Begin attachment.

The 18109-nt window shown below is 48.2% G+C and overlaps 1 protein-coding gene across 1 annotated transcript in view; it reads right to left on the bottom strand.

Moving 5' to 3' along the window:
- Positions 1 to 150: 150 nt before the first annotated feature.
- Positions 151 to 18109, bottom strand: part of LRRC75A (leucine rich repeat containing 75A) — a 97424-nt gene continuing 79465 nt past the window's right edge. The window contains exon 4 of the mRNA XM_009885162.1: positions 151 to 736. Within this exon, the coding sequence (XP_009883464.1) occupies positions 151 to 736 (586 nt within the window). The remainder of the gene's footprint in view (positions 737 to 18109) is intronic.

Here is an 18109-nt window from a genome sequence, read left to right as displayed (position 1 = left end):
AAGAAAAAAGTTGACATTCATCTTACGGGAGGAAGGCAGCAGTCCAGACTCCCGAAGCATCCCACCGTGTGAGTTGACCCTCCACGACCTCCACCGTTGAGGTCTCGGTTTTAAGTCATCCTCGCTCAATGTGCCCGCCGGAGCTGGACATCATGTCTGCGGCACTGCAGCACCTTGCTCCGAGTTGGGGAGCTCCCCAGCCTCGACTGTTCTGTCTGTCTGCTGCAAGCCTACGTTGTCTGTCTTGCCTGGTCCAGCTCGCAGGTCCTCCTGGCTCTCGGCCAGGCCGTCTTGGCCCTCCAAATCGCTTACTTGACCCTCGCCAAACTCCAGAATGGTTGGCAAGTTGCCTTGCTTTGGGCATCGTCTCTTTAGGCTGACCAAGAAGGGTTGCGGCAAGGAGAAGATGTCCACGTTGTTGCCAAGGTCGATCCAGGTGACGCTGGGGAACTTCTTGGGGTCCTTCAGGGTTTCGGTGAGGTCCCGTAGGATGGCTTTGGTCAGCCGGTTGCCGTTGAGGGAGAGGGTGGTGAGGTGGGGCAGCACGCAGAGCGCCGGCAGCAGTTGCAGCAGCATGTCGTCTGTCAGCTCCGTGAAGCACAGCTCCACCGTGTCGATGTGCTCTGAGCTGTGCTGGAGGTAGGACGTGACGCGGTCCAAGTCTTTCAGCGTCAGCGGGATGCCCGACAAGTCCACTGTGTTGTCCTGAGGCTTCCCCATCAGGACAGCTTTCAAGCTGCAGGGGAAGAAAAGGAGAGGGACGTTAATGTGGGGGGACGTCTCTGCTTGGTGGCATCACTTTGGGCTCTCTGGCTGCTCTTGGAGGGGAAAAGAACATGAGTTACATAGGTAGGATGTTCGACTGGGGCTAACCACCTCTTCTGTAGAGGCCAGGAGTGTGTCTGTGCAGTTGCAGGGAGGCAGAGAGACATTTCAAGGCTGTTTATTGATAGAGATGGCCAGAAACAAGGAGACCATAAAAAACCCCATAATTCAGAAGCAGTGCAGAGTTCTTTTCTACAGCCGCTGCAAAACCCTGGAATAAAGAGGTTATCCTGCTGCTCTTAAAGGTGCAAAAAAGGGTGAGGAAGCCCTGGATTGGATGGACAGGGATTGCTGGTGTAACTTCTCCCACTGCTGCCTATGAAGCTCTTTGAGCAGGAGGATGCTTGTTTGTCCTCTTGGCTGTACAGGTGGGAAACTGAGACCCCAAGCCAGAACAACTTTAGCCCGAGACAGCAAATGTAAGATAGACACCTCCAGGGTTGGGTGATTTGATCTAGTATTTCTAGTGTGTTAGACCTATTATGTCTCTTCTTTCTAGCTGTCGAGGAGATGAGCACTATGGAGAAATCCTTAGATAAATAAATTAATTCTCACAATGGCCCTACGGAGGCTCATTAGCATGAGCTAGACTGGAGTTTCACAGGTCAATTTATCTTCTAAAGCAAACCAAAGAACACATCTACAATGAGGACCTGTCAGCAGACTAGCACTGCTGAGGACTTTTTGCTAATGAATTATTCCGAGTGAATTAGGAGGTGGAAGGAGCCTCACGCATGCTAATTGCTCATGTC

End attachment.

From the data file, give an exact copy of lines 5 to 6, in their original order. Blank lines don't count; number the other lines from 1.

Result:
Here is an 18109-nt window from a genome sequence, read left to right as displayed (position 1 = left end):
AAGAAAAAAGTTGACATTCATCTTACGGGAGGAAGGCAGCAGTCCAGACTCCCGAAGCATCCCACCGTGTGAGTTGACCCTCCACGACCTCCACCGTTGAGGTCTCGGTTTTAAGTCATCCTCGCTCAATGTGCCCGCCGGAGCTGGACATCATGTCTGCGGCACTGCAGCACCTTGCTCCGAGTTGGGGAGCTCCCCAGCCTCGACTGTTCTGTCTGTCTGCTGCAAGCCTACGTTGTCTGTCTTGCCTGGTCCAGCTCGCAGGTCCTCCTGGCTCTCGGCCAGGCCGTCTTGGCCCTCCAAATCGCTTACTTGACCCTCGCCAAACTCCAGAATGGTTGGCAAGTTGCCTTGCTTTGGGCATCGTCTCTTTAGGCTGACCAAGAAGGGTTGCGGCAAGGAGAAGATGTCCACGTTGTTGCCAAGGTCGATCCAGGTGACGCTGGGGAACTTCTTGGGGTCCTTCAGGGTTTCGGTGAGGTCCCGTAGGATGGCTTTGGTCAGCCGGTTGCCGTTGAGGGAGAGGGTGGTGAGGTGGGGCAGCACGCAGAGCGCCGGCAGCAGTTGCAGCAGCATGTCGTCTGTCAGCTCCGTGAAGCACAGCTCCACCGTGTCGATGTGCTCTGAGCTGTGCTGGAGGTAGGACGTGACGCGGTCCAAGTCTTTCAGCGTCAGCGGGATGCCCGACAAGTCCACTGTGTTGTCCTGAGGCTTCCCCATCAGGACAGCTTTCAAGCTGCAGGGGAAGAAAAGGAGAGGGACGTTAATGTGGGGGGACGTCTCTGCTTGGTGGCATCACTTTGGGCTCTCTGGCTGCTCTTGGAGGGGAAAAGAACATGAGTTACATAGGTAGGATGTTCGACTGGGGCTAACCACCTCTTCTGTAGAGGCCAGGAGTGTGTCTGTGCAGTTGCAGGGAGGCAGAGAGACATTTCAAGGCTGTTTATTGATAGAGATGGCCAGAAACAAGGAGACCATAAAAAACCCCATAATTCAGAAGCAGTGCAGAGTTCTTTTCTACAGCCGCTGCAAAACCCTGGAATAAAGAGGTTATCCTGCTGCTCTTAAAGGTGCAAAAAAGGGTGAGGAAGCCCTGGATTGGATGGACAGGGATTGCTGGTGTAACTTCTCCCACTGCTGCCTATGAAGCTCTTTGAGCAGGAGGATGCTTGTTTGTCCTCTTGGCTGTACAGGTGGGAAACTGAGACCCCAAGCCAGAACAACTTTAGCCCGAGACAGCAAATGTAAGATAGACACCTCCAGGGTTGGGTGATTTGATCTAGTATTTCTAGTGTGTTAGACCTATTATGTCTCTTCTTTCTAGCTGTCGAGGAGATGAGCACTATGGAGAAATCCTTAGATAAATAAATTAATTCTCACAATGGCCCTACGGAGGCTCATTAGCATGAGCTAGACTGGAGTTTCACAGGTCAATTTATCTTCTAAAGCAAACCAAAGAACACATCTACAATGAGGACCTGTCAGCAGACTAGCACTGCTGAGGACTTTTTGCTAATGAATTATTCCGAGTGAATTAGGAGGTGGAAGGAGCCTCACGCATGCTAATTGCTCATGTC